Postal management says it wants proper data inputs in order to get a true picture of what’s going on and take corrective action when it’s not being done. Yet management continues to turn its back when asked how those EAS workhours used to perform craft work should be transferred and handled.

Moreover, management continues to mandate those type of work-hours be performed with no direction given on how to report those hours. It seems as if accurate information isn’t a priority after all. I guess that, too, is part of the PMG’s “Delivering for America” plan.

I’ve also been told by postal executives that they don’t want “congressionals” from mail not getting delivered, so they instruct EAS employees to deliver the mail. I guess they prefer “congressionals” for postal executives following the PMG’s plan, which violates postal policy and results in “free money” to the NALC and NRLCA, which cuts into TOE and controllable income for the Postal Service. Does that make sense to you? Again, all part of the PMG’s “Delivering for America” plan.

Recently, Simon Story, Postal Headquarters HR, released an EAS dress code policy. I don’t recall the policy mandating EAS employees should come to work dressed to perform craft work. Yet the expectation out there is don’t dress to the established EAS dress code; dress to perform craft work. Again, this must be part of the “Delivering for America” plan.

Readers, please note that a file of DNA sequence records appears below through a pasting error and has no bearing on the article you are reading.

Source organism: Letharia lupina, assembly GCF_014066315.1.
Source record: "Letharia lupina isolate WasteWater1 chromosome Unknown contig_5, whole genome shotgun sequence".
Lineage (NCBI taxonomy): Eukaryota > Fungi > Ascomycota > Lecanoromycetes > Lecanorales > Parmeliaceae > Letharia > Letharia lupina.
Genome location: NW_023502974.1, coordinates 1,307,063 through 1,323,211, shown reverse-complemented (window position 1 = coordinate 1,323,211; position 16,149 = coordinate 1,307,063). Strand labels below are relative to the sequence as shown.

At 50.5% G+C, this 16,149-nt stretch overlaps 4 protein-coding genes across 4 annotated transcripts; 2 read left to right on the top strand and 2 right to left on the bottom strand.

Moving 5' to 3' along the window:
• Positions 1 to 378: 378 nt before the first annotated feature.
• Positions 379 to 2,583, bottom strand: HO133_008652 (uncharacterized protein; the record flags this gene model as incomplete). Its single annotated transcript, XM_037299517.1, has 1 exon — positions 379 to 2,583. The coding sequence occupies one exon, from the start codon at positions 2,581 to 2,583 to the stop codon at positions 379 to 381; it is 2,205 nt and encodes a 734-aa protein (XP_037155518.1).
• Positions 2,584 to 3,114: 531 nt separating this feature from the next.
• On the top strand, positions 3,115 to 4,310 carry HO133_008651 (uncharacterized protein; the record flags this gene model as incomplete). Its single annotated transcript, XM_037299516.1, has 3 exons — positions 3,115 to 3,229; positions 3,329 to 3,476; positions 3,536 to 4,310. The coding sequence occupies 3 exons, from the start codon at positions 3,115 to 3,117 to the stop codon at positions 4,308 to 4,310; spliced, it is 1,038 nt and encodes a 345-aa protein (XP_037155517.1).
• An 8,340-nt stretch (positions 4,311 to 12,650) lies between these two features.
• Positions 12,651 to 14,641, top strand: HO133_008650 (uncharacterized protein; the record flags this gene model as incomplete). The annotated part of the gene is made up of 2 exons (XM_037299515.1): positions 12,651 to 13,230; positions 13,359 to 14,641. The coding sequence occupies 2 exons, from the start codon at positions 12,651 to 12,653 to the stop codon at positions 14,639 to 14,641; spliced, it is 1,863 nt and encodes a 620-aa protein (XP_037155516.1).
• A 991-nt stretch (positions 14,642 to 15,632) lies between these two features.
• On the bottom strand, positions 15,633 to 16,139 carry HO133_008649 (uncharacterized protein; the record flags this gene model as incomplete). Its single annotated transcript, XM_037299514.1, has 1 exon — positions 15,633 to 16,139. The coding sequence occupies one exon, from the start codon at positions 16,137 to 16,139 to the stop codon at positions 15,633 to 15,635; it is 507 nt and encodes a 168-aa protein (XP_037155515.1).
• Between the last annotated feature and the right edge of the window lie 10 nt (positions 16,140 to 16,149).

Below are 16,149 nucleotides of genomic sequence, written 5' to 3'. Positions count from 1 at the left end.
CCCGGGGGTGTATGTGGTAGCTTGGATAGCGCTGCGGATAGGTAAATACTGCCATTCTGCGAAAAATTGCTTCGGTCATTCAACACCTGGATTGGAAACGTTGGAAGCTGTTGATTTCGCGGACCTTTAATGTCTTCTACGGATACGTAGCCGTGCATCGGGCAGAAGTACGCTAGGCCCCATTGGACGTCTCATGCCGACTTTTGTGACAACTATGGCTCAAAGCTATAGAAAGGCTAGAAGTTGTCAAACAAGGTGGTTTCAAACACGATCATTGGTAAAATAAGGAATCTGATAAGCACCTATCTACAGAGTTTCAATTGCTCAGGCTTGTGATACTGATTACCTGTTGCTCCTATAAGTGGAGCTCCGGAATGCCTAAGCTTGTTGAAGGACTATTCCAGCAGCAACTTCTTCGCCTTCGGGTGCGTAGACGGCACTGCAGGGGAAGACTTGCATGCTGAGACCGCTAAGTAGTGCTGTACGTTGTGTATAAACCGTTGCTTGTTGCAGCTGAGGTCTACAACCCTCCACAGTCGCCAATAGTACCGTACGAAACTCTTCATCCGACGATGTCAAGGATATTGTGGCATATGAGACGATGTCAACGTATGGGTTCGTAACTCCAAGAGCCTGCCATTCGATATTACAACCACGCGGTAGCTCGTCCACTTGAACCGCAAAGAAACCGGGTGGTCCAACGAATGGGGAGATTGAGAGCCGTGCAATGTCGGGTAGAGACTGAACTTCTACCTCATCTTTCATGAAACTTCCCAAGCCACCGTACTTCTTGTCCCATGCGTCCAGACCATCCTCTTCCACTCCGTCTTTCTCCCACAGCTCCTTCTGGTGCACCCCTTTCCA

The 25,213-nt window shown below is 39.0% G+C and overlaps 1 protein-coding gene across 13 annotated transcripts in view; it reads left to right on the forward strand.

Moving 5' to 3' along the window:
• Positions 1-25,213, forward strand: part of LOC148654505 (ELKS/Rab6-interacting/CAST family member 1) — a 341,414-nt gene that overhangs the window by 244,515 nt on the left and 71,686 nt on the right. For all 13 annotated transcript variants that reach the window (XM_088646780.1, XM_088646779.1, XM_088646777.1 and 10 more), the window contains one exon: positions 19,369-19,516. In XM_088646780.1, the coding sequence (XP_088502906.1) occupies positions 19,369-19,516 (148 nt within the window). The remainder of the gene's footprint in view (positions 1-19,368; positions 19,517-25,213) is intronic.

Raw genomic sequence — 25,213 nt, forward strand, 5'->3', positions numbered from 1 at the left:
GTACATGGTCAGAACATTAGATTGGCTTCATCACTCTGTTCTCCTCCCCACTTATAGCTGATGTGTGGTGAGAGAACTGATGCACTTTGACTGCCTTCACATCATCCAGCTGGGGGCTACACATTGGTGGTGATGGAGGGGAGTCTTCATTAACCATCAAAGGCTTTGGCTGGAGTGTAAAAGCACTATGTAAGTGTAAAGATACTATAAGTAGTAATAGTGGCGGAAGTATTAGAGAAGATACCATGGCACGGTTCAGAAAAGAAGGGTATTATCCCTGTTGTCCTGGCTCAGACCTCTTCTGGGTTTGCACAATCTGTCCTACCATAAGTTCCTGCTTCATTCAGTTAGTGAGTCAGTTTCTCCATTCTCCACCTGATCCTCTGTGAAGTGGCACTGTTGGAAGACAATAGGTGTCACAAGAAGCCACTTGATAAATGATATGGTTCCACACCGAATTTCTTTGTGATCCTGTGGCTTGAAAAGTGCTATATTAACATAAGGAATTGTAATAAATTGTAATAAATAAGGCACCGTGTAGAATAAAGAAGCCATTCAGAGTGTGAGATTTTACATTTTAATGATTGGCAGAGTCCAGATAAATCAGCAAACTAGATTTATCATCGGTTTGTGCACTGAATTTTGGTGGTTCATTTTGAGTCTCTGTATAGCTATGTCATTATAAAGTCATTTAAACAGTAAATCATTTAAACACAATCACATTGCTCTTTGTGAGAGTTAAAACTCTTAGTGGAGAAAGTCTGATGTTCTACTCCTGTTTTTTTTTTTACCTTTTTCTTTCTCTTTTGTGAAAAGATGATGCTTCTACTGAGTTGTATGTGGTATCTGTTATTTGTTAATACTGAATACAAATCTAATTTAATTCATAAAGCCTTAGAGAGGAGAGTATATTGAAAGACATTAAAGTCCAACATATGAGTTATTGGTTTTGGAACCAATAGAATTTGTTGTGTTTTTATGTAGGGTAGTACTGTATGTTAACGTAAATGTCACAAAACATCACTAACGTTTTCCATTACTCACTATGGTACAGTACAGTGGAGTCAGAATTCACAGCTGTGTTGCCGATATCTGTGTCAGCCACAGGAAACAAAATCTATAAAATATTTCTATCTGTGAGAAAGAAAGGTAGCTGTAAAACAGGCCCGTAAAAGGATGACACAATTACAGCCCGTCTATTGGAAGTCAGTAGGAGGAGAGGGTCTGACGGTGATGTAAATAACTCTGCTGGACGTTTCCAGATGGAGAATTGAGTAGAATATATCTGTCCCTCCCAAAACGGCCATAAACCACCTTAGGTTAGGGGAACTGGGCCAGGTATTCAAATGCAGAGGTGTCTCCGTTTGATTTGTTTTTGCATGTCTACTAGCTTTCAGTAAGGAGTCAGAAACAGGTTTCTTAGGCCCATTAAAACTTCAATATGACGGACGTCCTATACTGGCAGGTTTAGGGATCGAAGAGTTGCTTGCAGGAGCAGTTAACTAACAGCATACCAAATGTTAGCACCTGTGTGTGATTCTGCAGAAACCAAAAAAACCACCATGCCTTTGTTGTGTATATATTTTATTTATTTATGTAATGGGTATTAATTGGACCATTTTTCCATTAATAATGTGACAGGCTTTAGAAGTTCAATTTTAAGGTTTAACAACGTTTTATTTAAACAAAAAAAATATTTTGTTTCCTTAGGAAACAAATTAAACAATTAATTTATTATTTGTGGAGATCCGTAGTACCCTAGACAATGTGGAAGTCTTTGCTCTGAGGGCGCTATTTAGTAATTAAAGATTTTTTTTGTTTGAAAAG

How about safety? How many EAS employees have been trained to drive the postal vehicles in which they are told to go out and deliver? How many have been trained to deliver mail? How many are sent out to deliver mail without the proper clothing or PPE? Again, all part of the plan.

I’m going to have to reread the “Delivering for America” plan. I don’t recall it covering all the items I’ve outlined.

EAS employees have to do their part in this. Address attendance issues so you have as much staffing as you can. Address poor performance so you can maximize your employees. Maximize the overtime list per the contract. Most importantly, every time EAS employees in your office do craft work, report it via the survey located on the Retail and Delivery Applications & Reports (RADAR) page.

NAPS worked hard to get that survey in place; the Postal Service said EAS employees crossing crafts was not happening much. This is your chance to prove differently. If you are being told not to report using the survey, let your NAPS leaders know.

Also, make sure you are reporting these violations to your district Labor Relations and HR managers. This is very important! The Postal Service is asking—requiring—you to report it per its response in this column. Reporting it documents that violations are occurring.

I find it hard to believe postal executives can’t understand the meaning of an emergency as outlined at the beginning of this column. They must be reading a different version of the “Delivering for America” plan than I read.

Stay on the high road! The view is much better.

Source: National Association of Postal Supervisors